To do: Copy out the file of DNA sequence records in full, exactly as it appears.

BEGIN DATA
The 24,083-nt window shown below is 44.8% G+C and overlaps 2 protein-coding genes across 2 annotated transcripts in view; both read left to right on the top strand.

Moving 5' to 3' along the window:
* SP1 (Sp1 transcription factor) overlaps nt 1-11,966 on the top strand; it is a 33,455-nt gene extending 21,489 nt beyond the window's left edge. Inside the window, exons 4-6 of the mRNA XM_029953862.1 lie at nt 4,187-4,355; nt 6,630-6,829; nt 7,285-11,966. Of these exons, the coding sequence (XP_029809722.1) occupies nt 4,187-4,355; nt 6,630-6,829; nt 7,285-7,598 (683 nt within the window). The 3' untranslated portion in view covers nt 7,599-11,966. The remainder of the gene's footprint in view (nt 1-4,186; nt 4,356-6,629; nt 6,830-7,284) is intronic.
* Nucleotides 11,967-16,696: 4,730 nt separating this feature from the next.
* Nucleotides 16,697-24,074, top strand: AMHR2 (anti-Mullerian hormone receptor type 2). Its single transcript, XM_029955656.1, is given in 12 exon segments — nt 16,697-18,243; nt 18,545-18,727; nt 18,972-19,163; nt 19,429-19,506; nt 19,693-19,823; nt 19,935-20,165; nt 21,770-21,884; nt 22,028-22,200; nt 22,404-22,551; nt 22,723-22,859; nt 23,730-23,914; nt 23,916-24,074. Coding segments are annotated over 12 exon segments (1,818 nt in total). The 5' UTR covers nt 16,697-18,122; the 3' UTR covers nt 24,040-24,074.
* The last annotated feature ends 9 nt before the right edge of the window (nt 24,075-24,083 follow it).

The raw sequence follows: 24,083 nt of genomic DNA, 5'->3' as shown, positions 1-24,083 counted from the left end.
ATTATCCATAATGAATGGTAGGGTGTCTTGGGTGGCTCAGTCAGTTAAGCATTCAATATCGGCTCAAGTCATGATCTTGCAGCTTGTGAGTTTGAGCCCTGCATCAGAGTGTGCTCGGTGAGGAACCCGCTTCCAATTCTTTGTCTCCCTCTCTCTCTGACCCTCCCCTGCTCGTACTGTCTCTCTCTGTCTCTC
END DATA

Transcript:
The 24,083-nt window shown below is 44.8% G+C and overlaps 2 protein-coding genes across 2 annotated transcripts in view; both read left to right on the top strand.

Moving 5' to 3' along the window:
* SP1 (Sp1 transcription factor) overlaps nt 1-11,966 on the top strand; it is a 33,455-nt gene extending 21,489 nt beyond the window's left edge. Inside the window, exons 4-6 of the mRNA XM_029953862.1 lie at nt 4,187-4,355; nt 6,630-6,829; nt 7,285-11,966. Of these exons, the coding sequence (XP_029809722.1) occupies nt 4,187-4,355; nt 6,630-6,829; nt 7,285-7,598 (683 nt within the window). The 3' untranslated portion in view covers nt 7,599-11,966. The remainder of the gene's footprint in view (nt 1-4,186; nt 4,356-6,629; nt 6,830-7,284) is intronic.
* Nucleotides 11,967-16,696: 4,730 nt separating this feature from the next.
* Nucleotides 16,697-24,074, top strand: AMHR2 (anti-Mullerian hormone receptor type 2). Its single transcript, XM_029955656.1, is given in 12 exon segments — nt 16,697-18,243; nt 18,545-18,727; nt 18,972-19,163; nt 19,429-19,506; nt 19,693-19,823; nt 19,935-20,165; nt 21,770-21,884; nt 22,028-22,200; nt 22,404-22,551; nt 22,723-22,859; nt 23,730-23,914; nt 23,916-24,074. Coding segments are annotated over 12 exon segments (1,818 nt in total). The 5' UTR covers nt 16,697-18,122; the 3' UTR covers nt 24,040-24,074.
* The last annotated feature ends 9 nt before the right edge of the window (nt 24,075-24,083 follow it).

The raw sequence follows: 24,083 nt of genomic DNA, 5'->3' as shown, positions 1-24,083 counted from the left end.
ATTATCCATAATGAATGGTAGGGTGTCTTGGGTGGCTCAGTCAGTTAAGCATTCAATATCGGCTCAAGTCATGATCTTGCAGCTTGTGAGTTTGAGCCCTGCATCAGAGTGTGCTCGGTGAGGAACCCGCTTCCAATTCTTTGTCTCCCTCTCTCTCTGACCCTCCCCTGCTCGTACTGTCTCTCTCTGTCTCTC